Finally, we want to emphasize that the culture of academe itself contributes to disability discrimination. The current neoliberal climate for higher education puts pressure on all academics to be ever more flexible and adaptable. In such an environment, many highly qualified academics may fear that requesting any kind of accommodation might be interpreted as inability to perform, leading them to take their chances without the accommodations that have enabled their success. To ensure that faculty members can request and receive the accommodations they need, committees should openly indicate that access and accommodation are on their radar and proactively signal awareness of disability as important to diversity.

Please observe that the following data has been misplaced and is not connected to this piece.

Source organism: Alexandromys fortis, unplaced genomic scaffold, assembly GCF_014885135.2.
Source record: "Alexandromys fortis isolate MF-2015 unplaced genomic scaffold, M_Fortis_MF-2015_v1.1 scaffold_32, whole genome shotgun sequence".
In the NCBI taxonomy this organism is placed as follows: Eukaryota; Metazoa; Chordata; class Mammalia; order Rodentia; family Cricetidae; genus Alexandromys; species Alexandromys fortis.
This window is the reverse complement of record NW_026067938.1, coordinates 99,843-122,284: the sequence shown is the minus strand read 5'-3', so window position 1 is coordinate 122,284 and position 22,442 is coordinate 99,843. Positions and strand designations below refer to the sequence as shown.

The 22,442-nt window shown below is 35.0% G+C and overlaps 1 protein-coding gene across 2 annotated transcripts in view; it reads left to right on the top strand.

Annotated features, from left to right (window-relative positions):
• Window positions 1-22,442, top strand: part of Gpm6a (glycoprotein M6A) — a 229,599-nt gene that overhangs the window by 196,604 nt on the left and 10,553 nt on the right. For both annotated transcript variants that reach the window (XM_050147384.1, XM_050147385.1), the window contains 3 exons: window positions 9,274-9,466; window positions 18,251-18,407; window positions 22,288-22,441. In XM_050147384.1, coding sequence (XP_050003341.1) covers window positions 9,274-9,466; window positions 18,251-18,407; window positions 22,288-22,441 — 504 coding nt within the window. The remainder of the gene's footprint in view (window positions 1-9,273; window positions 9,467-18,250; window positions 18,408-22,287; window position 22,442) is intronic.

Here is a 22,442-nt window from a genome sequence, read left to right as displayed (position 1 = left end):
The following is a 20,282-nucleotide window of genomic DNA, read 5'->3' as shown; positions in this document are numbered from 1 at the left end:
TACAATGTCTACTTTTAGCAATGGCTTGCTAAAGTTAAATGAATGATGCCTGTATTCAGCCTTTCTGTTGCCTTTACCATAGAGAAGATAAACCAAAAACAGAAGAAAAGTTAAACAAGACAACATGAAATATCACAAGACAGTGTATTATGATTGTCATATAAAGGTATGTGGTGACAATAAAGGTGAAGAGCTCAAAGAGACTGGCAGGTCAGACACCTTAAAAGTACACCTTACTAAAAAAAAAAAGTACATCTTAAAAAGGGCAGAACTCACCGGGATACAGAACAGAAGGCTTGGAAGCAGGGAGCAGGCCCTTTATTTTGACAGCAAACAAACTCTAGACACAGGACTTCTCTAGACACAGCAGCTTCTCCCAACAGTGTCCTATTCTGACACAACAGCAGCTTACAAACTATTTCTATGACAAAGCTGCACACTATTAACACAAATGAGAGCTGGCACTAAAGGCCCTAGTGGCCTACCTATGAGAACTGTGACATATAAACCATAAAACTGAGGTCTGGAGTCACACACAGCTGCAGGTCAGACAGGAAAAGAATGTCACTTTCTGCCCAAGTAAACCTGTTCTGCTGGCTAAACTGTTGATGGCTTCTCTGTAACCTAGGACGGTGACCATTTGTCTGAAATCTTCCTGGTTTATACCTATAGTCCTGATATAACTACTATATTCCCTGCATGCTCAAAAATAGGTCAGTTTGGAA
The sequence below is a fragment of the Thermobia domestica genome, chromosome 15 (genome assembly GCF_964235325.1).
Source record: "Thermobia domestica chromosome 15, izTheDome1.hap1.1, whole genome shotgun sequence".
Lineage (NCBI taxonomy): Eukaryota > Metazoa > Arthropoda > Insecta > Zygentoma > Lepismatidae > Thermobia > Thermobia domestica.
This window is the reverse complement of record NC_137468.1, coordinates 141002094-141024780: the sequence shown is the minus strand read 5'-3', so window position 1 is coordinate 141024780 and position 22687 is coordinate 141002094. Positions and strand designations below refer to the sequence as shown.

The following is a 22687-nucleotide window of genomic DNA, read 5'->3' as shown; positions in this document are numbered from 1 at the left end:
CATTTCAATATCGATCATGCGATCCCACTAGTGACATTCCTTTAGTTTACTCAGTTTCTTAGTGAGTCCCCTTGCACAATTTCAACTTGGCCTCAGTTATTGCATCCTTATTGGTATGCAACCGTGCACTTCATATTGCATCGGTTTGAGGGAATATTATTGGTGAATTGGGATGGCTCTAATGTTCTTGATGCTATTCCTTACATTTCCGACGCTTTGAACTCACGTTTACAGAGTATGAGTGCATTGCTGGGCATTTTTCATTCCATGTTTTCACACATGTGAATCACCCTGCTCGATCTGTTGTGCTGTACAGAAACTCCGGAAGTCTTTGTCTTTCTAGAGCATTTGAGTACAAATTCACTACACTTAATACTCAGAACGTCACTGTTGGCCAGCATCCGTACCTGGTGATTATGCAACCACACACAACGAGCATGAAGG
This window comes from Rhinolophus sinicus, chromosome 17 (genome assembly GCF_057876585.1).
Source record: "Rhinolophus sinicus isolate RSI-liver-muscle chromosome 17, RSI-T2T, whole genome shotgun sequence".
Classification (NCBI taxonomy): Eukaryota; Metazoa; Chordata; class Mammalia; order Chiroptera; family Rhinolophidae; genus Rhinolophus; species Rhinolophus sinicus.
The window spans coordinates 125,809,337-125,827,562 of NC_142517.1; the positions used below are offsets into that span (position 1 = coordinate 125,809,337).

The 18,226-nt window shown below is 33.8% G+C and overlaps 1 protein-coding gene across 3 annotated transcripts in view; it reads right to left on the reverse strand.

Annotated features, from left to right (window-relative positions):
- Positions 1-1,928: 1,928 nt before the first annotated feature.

We hope our suggestions will encourage departmentwide and institutional conversations that can build awareness and promote accessible practices while avoiding disability discrimination. Our recommendations can be read, applied, circulated and expanded upon in a very practical way as we head into hiring season. Is your department hiring? Send this article to the search chair and start the conversation now.

Bio

Jay Dolmage is associate professor of English at the University of Waterloo, and Stephanie L. Kerschbaum is associate professor of English at the University of Delaware. They are both committed to addressing forms of institutional ableism and challenging disability discrimination through their research and scholarly activism.